Crab cannelloni with sea urchin butter, chicory and crab mousse was a much better dish, the pasta good, the crab tasting fresh and the textures pleasant (16/20). Pork chin with sardine, spiced toast and tomato cream had pork that was a little dense in texture, but quite good tomato flavour (15/20). Scorpion fish came with artichokes and a beurre blanc flavoured with Amalfi lemons. This worked quite well, the fish accurately cooked and the lemon bringing some freshness to the sauce (16/20). Red mullet was topped with crispy scales and was served with razor clams, mussels and cocoa beans, with a rouille sauce. This dish also worked quite well, the crisp scales giving an interesting texture contrast to the fish. It was correctly cooked, but was a long way from being the best red mullet that I have tasted (16/20).
White asparagus from Bavaria was late in the season, served with pine nut cream, chicken oysters and ginger beer sauce. The chicken was fine and the asparagus pleasant but just a little flabby in texture. My local dining companion, who knows his white asparagus (and grows his own at home), was unimpressed (15/20). For reasons that elude me, what was intended as a "palate cleanser" was served next before the main course; I never really understood the thinking behind this course that was once popular, and thought it had withered on the vine in the 1970s. Coconut jellybean with soya and watermelon was just strange as well as being very salty (12/20).
Cockerel breast stuffed with wild garlic came with morels and cauliflower in assorted textures, with the cockerel leg served separately. I enjoyed this dish, the morels having good flavour and the cockerel working well with garlic (16/20). This was followed by Raclette cheese with roast onions, chive cream, potatoes and a vegetable sauce. Again, this dish was very heavily salted, and my taste is firmly to the salty end of the spectrum (13/20).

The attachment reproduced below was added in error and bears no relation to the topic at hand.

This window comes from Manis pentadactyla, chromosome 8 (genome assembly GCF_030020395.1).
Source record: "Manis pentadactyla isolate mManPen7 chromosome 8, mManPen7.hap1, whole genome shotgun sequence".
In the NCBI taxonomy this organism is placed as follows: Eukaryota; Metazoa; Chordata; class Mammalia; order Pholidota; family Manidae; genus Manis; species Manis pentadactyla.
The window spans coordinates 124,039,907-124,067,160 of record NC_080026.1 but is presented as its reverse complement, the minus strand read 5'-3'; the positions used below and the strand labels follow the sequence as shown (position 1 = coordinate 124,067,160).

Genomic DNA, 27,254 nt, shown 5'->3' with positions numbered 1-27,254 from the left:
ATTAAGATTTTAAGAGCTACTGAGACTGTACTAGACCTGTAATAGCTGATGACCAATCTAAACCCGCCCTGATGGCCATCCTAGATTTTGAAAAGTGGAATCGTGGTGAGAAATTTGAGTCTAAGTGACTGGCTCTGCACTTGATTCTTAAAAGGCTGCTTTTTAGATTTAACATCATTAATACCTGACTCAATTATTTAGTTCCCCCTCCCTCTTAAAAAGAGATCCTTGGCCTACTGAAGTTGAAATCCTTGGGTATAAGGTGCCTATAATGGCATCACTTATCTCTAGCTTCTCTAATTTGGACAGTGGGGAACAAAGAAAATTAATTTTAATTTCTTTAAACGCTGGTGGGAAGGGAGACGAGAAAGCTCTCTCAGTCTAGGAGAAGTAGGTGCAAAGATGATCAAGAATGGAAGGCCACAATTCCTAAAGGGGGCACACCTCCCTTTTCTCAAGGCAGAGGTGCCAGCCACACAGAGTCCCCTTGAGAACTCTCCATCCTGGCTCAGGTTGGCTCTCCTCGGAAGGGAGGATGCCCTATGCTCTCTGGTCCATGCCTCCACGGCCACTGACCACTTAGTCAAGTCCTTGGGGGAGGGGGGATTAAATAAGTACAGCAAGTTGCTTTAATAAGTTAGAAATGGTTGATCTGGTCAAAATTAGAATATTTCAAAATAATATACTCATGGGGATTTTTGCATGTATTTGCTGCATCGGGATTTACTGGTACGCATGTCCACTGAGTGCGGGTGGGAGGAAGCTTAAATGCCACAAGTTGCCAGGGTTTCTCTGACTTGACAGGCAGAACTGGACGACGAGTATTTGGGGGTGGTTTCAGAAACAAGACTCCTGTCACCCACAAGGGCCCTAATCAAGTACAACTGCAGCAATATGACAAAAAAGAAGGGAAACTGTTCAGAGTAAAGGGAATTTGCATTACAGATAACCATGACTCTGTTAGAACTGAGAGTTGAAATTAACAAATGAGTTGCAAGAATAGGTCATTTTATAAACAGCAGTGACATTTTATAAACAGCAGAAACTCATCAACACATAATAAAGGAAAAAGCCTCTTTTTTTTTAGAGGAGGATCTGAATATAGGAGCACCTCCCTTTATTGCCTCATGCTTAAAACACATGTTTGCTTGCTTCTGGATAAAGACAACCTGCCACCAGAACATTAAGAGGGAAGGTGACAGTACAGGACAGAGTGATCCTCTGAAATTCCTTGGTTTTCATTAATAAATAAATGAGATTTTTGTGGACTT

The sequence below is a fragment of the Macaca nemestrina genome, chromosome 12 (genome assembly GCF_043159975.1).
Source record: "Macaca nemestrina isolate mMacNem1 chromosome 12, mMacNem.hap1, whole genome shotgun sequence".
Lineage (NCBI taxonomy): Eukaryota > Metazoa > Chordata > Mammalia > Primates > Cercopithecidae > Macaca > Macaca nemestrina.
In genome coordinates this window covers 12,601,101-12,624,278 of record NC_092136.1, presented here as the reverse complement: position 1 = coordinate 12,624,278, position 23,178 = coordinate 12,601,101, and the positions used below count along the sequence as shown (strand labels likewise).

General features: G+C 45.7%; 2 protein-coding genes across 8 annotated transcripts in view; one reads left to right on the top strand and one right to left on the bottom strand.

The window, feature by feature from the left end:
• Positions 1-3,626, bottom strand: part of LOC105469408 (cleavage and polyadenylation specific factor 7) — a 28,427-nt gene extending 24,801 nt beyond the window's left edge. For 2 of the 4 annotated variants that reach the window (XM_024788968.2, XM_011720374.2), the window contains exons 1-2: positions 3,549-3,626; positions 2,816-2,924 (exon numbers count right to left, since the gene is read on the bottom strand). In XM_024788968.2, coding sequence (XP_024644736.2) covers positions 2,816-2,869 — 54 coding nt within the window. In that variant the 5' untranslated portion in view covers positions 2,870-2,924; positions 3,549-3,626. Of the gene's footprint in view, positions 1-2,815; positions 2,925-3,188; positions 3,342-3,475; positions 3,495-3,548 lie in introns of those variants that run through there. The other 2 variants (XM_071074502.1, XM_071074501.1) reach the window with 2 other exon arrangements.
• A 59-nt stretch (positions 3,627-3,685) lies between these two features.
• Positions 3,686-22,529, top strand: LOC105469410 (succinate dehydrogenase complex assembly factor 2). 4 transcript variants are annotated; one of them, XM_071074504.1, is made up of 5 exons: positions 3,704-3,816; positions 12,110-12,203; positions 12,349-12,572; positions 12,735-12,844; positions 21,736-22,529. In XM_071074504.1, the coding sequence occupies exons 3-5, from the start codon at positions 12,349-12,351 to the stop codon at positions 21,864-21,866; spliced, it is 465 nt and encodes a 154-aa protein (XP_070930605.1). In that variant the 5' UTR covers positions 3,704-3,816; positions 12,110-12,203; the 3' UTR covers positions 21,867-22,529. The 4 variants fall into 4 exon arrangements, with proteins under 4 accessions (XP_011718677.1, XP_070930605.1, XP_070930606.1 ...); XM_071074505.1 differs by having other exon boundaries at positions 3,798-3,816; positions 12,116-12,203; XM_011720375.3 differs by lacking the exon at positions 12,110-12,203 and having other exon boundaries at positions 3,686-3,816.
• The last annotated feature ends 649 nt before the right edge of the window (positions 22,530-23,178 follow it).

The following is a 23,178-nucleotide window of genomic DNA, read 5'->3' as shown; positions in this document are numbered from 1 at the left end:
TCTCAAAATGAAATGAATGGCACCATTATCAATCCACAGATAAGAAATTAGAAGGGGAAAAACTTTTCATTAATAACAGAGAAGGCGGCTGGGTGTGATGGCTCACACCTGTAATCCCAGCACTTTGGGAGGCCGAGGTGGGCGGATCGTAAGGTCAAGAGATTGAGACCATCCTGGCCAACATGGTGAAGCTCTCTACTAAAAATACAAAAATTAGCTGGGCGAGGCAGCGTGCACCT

For dessert we were served medlar, white chocolate and olive crunch, which just did not work for me, the sharp medlar clashing with the olive flavour, neither complementing the white chocolate (12/20). There was a final dessert in the form of pandan (an Asian leaf with a floral, grassy flavour) panna cotta and grapefruit foam and a cup of white tea. The foam was fine, the panna cotta flavour of the pandan simply a strange choice as a pairing with grapefruit (13/20).
Service was superb, the staff friendly and efficient, topping up flawless, the wine service particularly good. The bill, based on the six course menu but with plenty of good Riesling to drink, came to €230 (£187) per head before tip. If you drank modestly then the typical cost per head would be around £180. Overall, while Dallmayr was a pleasant enough experience, I enjoyed the service a lot more than the food. The issues were partly with dish design (bananas and prawns - seriously?) but also with consistent over-salting of dishes, to an extent that many would find actively unpleasant. I like my dishes saltier than most, so when I comment on over salting it is like Homer Simpson complaining that he has too much beer - it is not something that happens often. Some dishes were fine, and I liked the bread, but there was nothing that really stood out to me. By contrast, the service quality would have graced any three star restaurant.